CALIFORNIA | LOCAL
March 28, 2014 | By Richard Winton, Kate Mather and Dan Weikel
Authorities are still trying  determine how long an alleged theft ring at Los Angeles International Airport was operating, but say a group of baggage handlers was responsible for one of the largest property heists in the airport's history. As of Thursday, s ix people were arrested in the case, but officials said as many as 25 are thought to be involved in the scheme.  Police said that for months the workers rifled through bags as they separated them for flights going to destinations around the world, looking for items to steal and then sell, sometimes using Craigslist.
CALIFORNIA | LOCAL
March 27, 2014 | By Richard Winton and Kate Mather, This post has been updated. See note below for details.
In what officials believe is one of the biggest baggage theft operations in Los Angeles International Airport history, authorities on Thursday said they suspect at least 14 baggage handlers of stealing thousands of dollars in electronics, jewelry and other high-priced items. Police allege that the thieves worked in tandem for at least several months, stealing from bags and other property in a secured area of the airport. Some of the items were then sold on Craigslist. Detectives are still trying to tally the total losses and identify the victims.
TRAVEL
September 15, 1985
If Stanley Meisler (Aug. 25) had charged his air fare on a credit card, it seems his baggage loss would be covered. The American Express Gold Card covers a loss up to $1,200 for lost or damaged luggage. Gold MasterCard also provides reimbursement, up to $1,000 for loss of luggage and personal items. Travelers should also check their homeowners insurance policy to see if they're covered. BARBARA SPENCER Santa Ana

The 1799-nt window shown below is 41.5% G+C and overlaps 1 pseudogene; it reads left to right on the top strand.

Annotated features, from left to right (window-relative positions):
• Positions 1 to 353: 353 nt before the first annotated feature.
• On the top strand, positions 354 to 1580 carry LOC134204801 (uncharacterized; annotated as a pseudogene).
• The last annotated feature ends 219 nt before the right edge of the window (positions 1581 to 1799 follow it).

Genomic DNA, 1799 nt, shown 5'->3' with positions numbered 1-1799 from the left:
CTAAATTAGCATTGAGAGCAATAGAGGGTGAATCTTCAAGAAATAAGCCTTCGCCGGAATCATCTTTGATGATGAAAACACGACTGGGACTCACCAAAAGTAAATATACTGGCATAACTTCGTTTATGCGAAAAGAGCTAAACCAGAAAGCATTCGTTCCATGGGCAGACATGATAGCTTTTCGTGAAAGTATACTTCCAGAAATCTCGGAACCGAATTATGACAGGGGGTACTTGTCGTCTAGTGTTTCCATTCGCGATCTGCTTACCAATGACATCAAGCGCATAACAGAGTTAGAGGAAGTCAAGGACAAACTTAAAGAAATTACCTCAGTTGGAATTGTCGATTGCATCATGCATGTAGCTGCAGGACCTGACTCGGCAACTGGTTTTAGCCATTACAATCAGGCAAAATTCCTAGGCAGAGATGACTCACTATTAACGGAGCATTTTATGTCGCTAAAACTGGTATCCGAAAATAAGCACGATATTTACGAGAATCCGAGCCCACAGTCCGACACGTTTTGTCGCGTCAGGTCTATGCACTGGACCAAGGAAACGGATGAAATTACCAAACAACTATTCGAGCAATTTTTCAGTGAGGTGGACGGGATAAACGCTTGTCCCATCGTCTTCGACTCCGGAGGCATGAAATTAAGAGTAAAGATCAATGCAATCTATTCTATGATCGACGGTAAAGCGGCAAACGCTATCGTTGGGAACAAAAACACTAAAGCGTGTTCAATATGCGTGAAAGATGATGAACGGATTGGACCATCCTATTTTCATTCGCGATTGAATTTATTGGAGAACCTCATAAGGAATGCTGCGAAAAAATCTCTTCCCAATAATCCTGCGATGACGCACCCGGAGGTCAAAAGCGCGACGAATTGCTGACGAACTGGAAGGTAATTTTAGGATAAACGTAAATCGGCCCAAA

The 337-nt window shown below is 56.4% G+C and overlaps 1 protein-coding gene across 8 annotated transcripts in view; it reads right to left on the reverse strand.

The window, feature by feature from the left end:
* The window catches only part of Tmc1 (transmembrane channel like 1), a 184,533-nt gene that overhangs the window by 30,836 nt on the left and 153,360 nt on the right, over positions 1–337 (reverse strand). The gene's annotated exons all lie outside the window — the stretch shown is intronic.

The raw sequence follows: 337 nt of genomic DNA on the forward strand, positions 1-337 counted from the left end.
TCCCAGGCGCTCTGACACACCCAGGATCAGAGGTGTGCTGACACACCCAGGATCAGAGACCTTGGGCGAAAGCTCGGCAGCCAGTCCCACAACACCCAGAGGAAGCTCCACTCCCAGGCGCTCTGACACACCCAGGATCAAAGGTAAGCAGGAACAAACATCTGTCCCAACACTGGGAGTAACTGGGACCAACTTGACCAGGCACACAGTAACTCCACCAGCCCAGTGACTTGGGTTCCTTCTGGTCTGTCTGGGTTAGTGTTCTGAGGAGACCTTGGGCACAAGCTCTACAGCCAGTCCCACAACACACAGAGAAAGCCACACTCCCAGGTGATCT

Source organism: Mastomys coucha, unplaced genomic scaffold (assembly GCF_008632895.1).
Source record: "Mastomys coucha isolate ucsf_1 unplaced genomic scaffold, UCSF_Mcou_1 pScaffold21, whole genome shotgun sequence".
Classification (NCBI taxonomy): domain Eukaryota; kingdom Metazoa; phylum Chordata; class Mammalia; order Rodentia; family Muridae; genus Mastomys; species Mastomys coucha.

TRAVEL
July 29, 1990
The baggage tip in Jerry Hulse's Travel Tips on July 8 was excellent. It is a good idea for people to try and help their own situation when it comes to lost baggage. However, I have one more suggestion to add, whether domestically or internationally. Passengers are already asked to put name tags on their luggage. But if people would attach four tags (preferably the sticker type) in the following manner, it would help the lost luggage problem. Add two name tags, one on the inside and one on the outside of the bag with your home or office phone and address, plus two name tags (one inside, one outside also)